2) I reckon you will use no more than your 17-40 there. I brought a 80-200 and end up as a white elephant. Bring less, and enjoy shooting more. You dont have the time, seriously. I covered the whole trip with a 18-70, I used the 80-200 less than 10 times, just for the sake of it.

    3) Get a compact drive portable storage if you can, your laptop will be a pain. I changed hotels almost everyday. You dont really wanna risk banging your laptop around, and you dont want to hand carry either. Its crazy. The tour buses are cramp.

    4) Korean tours seem to have a tag along pro photographer who will take shots of your family and charge abt $200 for the photos which u "must" buy out of obligation. Quite irritating.

    5) I suggest, you treat this as a holiday, and do not expect too much out of photography. If not, you will neither get good shots, nor enjoy korea. Dont be too harsh on yourself. the 400mm lens that you intend to bring, hmm... is in my opinion pointless. Travel light, enjoy more, and you'll naturally take better pics.

    6) The multiplug must contain that fat 2 pin round plug, I brought the skinny 2 pin, end up holding the plug in.

    7) I hope you get snow, but winter is very late. average temps are 3-8

  7. #7


    hehe i goin during CNY later....only afraid tt my cam will freeze le.... hmmmm....this thread is very applicable to me too...

    thanks and cheers..

  8. #8


    bring fz20 ...

  9. #9
    Senior Member
    Join Date
    Dec 2003
    Gim Boon Tai


    I went to S.Korea last September but I did not bring all my gear. I'm not sure about the bag that might fit in all your gear, but even if you did managed to squeeze it all in, the bag might not fit into the overhead carriage compartment, so you might have to put in under the chair or something.

    I seriously don't think that tour guides will let you have the luxury of time to set up your gear as they are always in a rush. Then again, you might opt for the option of not always following your tour group ( as long as you know how to get back )

    Its always better to bring your chargers as AAs deplete rather fast and its rather expensive to buy them (not to mention the environmental issue as said by Prismatic). Voltages are the same as Singapore, just have to get a adapter to fit into the round 2 pin socket.

    Thats all I know, hope it helps!

  10. #10


    My experience:

    Brought about the same amount of gear to Korea in a minitrekker 2 years ago. Marcwang is right - the 70-200 is a white elephant. Ended up using my Sigma 24-70mm f2.8 90% of the time. Very versatile lens. No laptop then.

    A bit wiser during my recent trip to Japan. Brought 17-40, Sigma 20mm f1.8 (very useful lens) and a Tamron 28-200 for telephoto. Also had a 15mm fisheye (useful for street) and a 50mm f1.4 which I hardly touched. This time I had a laptop, so lugged everything in a computrekker. Still very heavy. The chargers all went into the check-in luggage. Make sure your adaptor has a round base and not a square base.

    ie the diagram in the middle, NOT the picture on the right:!c.htm

    I had one of those luggage rollers you can strap the bag onto (cheap $12 alternative to the rolling minitrekker) but it was a royal pain unstrapping and strapping up again just to change lens or battery. You would probably want to check in your tripod in the big luggage bag if you really want to bring it. Not sure what you want to shoot with the 400mm, but I would REALLY suggest leaving it behind. You really have to compromise on gear when travelling. Yes, if you need the lens and left it at home it's indispensable, but you can still make do.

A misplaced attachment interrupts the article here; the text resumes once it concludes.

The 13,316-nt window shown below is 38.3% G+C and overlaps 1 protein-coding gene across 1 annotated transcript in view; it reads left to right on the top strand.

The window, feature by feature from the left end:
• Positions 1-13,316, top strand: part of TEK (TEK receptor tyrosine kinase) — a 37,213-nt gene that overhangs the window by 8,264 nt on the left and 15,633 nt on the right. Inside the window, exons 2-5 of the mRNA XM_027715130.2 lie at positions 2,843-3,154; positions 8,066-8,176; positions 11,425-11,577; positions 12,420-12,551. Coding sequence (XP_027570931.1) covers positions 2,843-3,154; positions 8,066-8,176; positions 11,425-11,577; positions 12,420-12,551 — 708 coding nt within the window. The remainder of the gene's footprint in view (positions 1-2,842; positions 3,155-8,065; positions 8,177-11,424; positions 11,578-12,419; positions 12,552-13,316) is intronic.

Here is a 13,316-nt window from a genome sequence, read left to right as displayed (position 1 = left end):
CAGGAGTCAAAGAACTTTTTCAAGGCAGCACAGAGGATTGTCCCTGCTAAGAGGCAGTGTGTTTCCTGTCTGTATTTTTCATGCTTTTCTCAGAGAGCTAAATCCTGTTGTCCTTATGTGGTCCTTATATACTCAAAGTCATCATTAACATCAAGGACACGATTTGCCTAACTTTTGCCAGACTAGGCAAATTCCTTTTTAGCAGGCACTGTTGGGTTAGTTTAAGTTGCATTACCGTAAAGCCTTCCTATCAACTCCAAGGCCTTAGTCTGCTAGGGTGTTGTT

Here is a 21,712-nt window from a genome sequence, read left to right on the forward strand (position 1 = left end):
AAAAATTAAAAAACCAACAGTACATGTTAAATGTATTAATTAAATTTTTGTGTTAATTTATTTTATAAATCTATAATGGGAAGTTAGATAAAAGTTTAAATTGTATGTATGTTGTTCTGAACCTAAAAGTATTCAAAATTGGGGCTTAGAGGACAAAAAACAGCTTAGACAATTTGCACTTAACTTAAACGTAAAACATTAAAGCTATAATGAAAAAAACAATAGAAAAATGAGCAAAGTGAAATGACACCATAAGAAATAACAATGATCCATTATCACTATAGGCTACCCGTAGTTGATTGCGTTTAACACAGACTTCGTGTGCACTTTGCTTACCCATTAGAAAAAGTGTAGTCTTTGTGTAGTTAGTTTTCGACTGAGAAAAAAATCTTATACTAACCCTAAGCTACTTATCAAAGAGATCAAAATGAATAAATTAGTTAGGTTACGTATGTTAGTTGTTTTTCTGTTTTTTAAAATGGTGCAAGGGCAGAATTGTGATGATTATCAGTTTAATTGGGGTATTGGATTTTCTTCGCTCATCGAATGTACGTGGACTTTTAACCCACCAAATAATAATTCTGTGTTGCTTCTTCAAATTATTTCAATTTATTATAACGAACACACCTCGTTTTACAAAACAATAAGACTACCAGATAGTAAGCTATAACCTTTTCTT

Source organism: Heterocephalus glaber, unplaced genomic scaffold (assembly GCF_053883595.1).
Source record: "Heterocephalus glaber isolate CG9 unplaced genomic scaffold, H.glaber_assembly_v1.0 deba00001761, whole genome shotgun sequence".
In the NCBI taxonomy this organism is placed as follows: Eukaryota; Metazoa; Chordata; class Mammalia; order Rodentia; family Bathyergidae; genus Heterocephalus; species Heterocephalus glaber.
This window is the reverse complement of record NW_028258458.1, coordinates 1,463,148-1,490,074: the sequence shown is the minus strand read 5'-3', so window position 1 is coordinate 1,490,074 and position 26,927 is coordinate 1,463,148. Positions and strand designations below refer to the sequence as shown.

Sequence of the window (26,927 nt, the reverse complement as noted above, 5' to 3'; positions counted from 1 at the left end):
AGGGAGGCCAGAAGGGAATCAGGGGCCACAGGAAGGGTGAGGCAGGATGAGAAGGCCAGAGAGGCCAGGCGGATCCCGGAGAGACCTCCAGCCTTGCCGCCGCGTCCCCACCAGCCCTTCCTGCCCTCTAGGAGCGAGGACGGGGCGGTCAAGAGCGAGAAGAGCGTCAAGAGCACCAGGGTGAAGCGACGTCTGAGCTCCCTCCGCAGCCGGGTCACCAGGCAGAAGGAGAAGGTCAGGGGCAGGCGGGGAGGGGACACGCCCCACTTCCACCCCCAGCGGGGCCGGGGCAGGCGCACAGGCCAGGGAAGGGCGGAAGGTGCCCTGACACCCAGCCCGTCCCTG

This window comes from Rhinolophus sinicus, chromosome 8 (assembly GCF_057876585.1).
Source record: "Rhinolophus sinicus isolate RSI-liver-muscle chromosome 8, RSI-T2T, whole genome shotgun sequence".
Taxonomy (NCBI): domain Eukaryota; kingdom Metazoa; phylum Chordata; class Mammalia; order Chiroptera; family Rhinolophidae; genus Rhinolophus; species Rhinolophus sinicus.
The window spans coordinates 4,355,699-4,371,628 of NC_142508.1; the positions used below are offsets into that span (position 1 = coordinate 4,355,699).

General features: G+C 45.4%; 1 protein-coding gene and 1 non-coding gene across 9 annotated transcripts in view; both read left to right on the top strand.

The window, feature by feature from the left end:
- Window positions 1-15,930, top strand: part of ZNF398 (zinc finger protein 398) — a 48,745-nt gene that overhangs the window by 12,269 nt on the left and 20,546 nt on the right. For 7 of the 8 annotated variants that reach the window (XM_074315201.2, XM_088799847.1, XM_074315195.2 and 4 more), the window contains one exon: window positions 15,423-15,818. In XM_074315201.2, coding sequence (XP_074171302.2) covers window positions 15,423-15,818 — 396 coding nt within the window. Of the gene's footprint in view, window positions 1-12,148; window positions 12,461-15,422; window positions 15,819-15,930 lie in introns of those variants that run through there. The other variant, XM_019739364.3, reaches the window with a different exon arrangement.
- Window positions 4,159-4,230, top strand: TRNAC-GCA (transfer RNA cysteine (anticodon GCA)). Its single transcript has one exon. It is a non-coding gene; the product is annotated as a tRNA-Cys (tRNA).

For Korea tour a lot of getting on and off buses. Yes, everything quite rushed, but you still get some free time every now and then to walk around and shoot. Your group can do some negotiation with the tour guide to tailor the itinerary to your preferences. It's pretty flexible.

  11. #11


    Seriously, the FZ20 sounds like a good option. Or a Canon G3. Can take video some more.

  12. #12


    I agree with most. If its a tour group, enjoy it as a group tour and expect less from photography (use a superzoom, or a compact camera). If you want more out of photography, go for a Free & Easy and DIY.
    Enjoy your holiday!

  13. #13


    Thanks for all the tips... the batt disposal thingy is very useful It seems that I've to bring a charger too.. But my current chargers are energizer's slow charge...hmm... maybe get the pd7x from eastgear. Is it quick charge type?

    After reading the posts, I've decided to leave the tripod at home. (maybe get a mini tripod instead)

    I've also bought a universal socket adapter which states S.Korea is OK. (but if still got problem... then go there then beg/steal/borrow/buy adapter again loh )

    For the lens selection, I've only got 17-40 and 70-200... OK I'll leave the 400mm at home also.

    Anyone know if Stealth Reporter 650 AW fits into the aircraft's hand lugguage compartment? I intend to bring 1 hand-carry lugguage which includes my laptop and cam equipments.... accessories and the rest check in.

    Considered the P&S options... but concerned about batt life and the number of shots I might take.

    marcwang.. your point:

    4) $200 is Sg $?

    6) fat 2 pin? the only fat 2 pins I know are 20A type... domestic 13A 2 pins are thin ones. Or are you refering to the round 2 pins vs flat 2 pins.

    I'm joining the tour group cuz I'm not familiar with the place nor the language... most likely I'll be concentrating on shooting rather than listening to the guides.

    evq... you mean the group leaves before sunrise and ends after sunset?

    thanks again.
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  14. #14
    Join Date
    Sep 2003